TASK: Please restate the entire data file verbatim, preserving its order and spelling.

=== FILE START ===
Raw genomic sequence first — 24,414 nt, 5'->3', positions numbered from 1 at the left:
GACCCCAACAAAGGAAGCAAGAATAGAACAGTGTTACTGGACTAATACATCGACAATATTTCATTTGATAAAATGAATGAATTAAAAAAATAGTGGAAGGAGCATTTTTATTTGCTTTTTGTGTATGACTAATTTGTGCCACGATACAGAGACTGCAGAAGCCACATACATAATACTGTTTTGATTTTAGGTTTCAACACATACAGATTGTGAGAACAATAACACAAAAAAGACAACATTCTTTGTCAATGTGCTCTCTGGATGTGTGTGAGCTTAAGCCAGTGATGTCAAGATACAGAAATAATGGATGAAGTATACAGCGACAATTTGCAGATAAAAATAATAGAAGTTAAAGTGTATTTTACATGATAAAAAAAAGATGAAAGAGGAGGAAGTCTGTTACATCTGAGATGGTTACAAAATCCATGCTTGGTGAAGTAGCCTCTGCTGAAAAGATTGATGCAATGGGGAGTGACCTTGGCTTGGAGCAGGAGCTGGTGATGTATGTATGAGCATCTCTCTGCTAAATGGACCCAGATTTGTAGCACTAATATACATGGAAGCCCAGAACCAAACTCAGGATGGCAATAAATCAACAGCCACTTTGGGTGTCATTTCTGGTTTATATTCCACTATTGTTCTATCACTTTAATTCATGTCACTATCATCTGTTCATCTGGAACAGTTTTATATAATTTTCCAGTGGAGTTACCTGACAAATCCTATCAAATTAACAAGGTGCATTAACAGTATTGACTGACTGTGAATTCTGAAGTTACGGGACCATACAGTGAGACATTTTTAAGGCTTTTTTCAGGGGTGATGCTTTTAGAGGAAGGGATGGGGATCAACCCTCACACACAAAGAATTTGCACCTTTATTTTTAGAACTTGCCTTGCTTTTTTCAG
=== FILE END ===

Raw genomic sequence first — 24,414 nt, 5'->3', positions numbered from 1 at the left:
GACCCCAACAAAGGAAGCAAGAATAGAACAGTGTTACTGGACTAATACATCGACAATATTTCATTTGATAAAATGAATGAATTAAAAAAATAGTGGAAGGAGCATTTTTATTTGCTTTTTGTGTATGACTAATTTGTGCCACGATACAGAGACTGCAGAAGCCACATACATAATACTGTTTTGATTTTAGGTTTCAACACATACAGATTGTGAGAACAATAACACAAAAAAGACAACATTCTTTGTCAATGTGCTCTCTGGATGTGTGTGAGCTTAAGCCAGTGATGTCAAGATACAGAAATAATGGATGAAGTATACAGCGACAATTTGCAGATAAAAATAATAGAAGTTAAAGTGTATTTTACATGATAAAAAAAAGATGAAAGAGGAGGAAGTCTGTTACATCTGAGATGGTTACAAAATCCATGCTTGGTGAAGTAGCCTCTGCTGAAAAGATTGATGCAATGGGGAGTGACCTTGGCTTGGAGCAGGAGCTGGTGATGTATGTATGAGCATCTCTCTGCTAAATGGACCCAGATTTGTAGCACTAATATACATGGAAGCCCAGAACCAAACTCAGGATGGCAATAAATCAACAGCCACTTTGGGTGTCATTTCTGGTTTATATTCCACTATTGTTCTATCACTTTAATTCATGTCACTATCATCTGTTCATCTGGAACAGTTTTATATAATTTTCCAGTGGAGTTACCTGACAAATCCTATCAAATTAACAAGGTGCATTAACAGTATTGACTGACTGTGAATTCTGAAGTTACGGGACCATACAGTGAGACATTTTTAAGGCTTTTTTCAGGGGTGATGCTTTTAGAGGAAGGGATGGGGATCAACCCTCACACACAAAGAATTTGCACCTTTATTTTTAGAACTTGCCTTGCTTTTTTCAG